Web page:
Once tea was done, we climbed back in the van and headed back towards Mrauk U and Wethali. We made our way back down that wacky little road and made a left down a dirt road only to get stuck in a huge mud puddle. Poor Mud du see. He was beside himself. Ko Soe and I got out of the car and checked out the problem … left rear wheel spinning and spinning in thick brown muck. We started gathering leaves and branches to put around the tires. The boys seemed mortified that I was pitching in, but for me this was kind of fun stuck in the middle a dirt road running through rice paddies.
So with a lot of stuff spread around the front and back of the tire, I got out of the way and Mud due see (yes there is irony here) got behind the wheel while Ko Soe began to push. But instead of going backwards, which I thought they would do, they were still trying to go through the mud. Uh boys, let this girl who has pushed her share of vehicles out of snow help you out. I told Mud due see to put the car in reverse and both Ko Soe went to the front of the vehicle and pushed and pushed and pushed and yes…. the car finally went backwards out of the mud. After cheers all around and a very relieved Mud du see, we climbed back in the vehicle and Mud du see gingerly drove around the puddle up over the roots of a tree and back onto the road. OK then.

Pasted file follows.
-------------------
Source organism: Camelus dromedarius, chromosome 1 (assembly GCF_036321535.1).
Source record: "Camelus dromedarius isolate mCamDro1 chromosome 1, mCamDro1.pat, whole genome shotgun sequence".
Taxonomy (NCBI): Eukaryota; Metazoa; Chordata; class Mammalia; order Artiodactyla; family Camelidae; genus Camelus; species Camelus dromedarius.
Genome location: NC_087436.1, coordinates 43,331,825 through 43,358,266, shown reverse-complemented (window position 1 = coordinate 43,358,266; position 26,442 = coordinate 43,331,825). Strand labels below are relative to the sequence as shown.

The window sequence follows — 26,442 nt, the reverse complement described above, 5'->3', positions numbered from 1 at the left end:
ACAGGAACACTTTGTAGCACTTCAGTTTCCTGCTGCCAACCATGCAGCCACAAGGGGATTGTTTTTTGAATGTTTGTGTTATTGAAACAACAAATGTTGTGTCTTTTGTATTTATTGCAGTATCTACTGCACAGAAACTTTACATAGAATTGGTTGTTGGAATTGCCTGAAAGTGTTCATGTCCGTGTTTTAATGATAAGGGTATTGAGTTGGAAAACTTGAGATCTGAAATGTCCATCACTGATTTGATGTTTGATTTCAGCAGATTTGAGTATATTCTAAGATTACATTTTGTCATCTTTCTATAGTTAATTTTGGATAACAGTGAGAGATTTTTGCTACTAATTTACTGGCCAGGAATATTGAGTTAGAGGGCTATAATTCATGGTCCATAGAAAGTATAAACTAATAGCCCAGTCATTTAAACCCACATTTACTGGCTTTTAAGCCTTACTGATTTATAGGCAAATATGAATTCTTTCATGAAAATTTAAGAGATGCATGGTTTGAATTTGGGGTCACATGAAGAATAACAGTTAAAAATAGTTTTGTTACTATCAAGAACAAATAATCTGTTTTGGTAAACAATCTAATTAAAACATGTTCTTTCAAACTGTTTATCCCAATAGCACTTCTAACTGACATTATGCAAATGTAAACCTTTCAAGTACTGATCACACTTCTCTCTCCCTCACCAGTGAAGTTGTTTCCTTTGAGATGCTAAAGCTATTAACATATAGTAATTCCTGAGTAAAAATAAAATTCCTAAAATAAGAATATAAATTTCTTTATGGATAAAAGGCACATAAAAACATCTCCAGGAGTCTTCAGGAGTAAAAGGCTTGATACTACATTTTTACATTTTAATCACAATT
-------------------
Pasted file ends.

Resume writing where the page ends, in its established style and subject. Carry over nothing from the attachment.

We finally made it to the little village of Wethali where we were to visit a temple and the remnants of the old city wall. The kingdom apparently lasted into the 8th century, but there was little of the old glory days. In fact, the temple was rather anticlimactic. It was a sad little building that apparently housed the Great Image of Hsu Taung Pre, a 16.5ft Rakhine-style sitting Buddha. It was allegedly carved from a single piece of stone dating to AD 327.
While we looked at the Buddha Ko Soe tried to tell me the story of the story of this Buddha and how the original was lost in the river and a replacement had to be built for the queen. Ko Soe then explained how a baby helped recover the original. No matter how hard I tried to understand the story and no matter how hard Ko Soe tried to explain the story it was completely lost in translation. (More about the story below).